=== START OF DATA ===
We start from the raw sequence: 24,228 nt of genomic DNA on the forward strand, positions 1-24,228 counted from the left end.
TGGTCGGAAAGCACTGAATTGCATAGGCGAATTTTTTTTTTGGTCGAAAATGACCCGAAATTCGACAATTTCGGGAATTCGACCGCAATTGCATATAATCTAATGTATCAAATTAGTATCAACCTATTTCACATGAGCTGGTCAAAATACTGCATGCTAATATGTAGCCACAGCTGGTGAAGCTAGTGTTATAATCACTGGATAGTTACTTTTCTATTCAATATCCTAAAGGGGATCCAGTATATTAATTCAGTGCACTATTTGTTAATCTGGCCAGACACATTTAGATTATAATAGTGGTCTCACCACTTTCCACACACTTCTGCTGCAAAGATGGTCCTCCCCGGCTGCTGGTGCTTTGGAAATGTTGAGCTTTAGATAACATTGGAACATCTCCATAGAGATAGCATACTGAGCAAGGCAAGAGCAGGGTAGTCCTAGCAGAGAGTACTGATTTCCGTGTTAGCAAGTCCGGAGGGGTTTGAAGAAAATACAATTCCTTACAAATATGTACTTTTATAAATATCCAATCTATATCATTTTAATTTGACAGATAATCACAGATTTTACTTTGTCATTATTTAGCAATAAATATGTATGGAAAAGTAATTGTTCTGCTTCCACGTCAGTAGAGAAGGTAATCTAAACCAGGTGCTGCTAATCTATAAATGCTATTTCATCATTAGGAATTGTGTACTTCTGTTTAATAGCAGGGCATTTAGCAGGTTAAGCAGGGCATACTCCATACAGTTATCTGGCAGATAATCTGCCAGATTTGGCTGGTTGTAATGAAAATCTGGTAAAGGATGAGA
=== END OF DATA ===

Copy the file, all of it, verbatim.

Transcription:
We start from the raw sequence: 24,228 nt of genomic DNA on the forward strand, positions 1-24,228 counted from the left end.
TGGTCGGAAAGCACTGAATTGCATAGGCGAATTTTTTTTTTGGTCGAAAATGACCCGAAATTCGACAATTTCGGGAATTCGACCGCAATTGCATATAATCTAATGTATCAAATTAGTATCAACCTATTTCACATGAGCTGGTCAAAATACTGCATGCTAATATGTAGCCACAGCTGGTGAAGCTAGTGTTATAATCACTGGATAGTTACTTTTCTATTCAATATCCTAAAGGGGATCCAGTATATTAATTCAGTGCACTATTTGTTAATCTGGCCAGACACATTTAGATTATAATAGTGGTCTCACCACTTTCCACACACTTCTGCTGCAAAGATGGTCCTCCCCGGCTGCTGGTGCTTTGGAAATGTTGAGCTTTAGATAACATTGGAACATCTCCATAGAGATAGCATACTGAGCAAGGCAAGAGCAGGGTAGTCCTAGCAGAGAGTACTGATTTCCGTGTTAGCAAGTCCGGAGGGGTTTGAAGAAAATACAATTCCTTACAAATATGTACTTTTATAAATATCCAATCTATATCATTTTAATTTGACAGATAATCACAGATTTTACTTTGTCATTATTTAGCAATAAATATGTATGGAAAAGTAATTGTTCTGCTTCCACGTCAGTAGAGAAGGTAATCTAAACCAGGTGCTGCTAATCTATAAATGCTATTTCATCATTAGGAATTGTGTACTTCTGTTTAATAGCAGGGCATTTAGCAGGTTAAGCAGGGCATACTCCATACAGTTATCTGGCAGATAATCTGCCAGATTTGGCTGGTTGTAATGAAAATCTGGTAAAGGATGAGA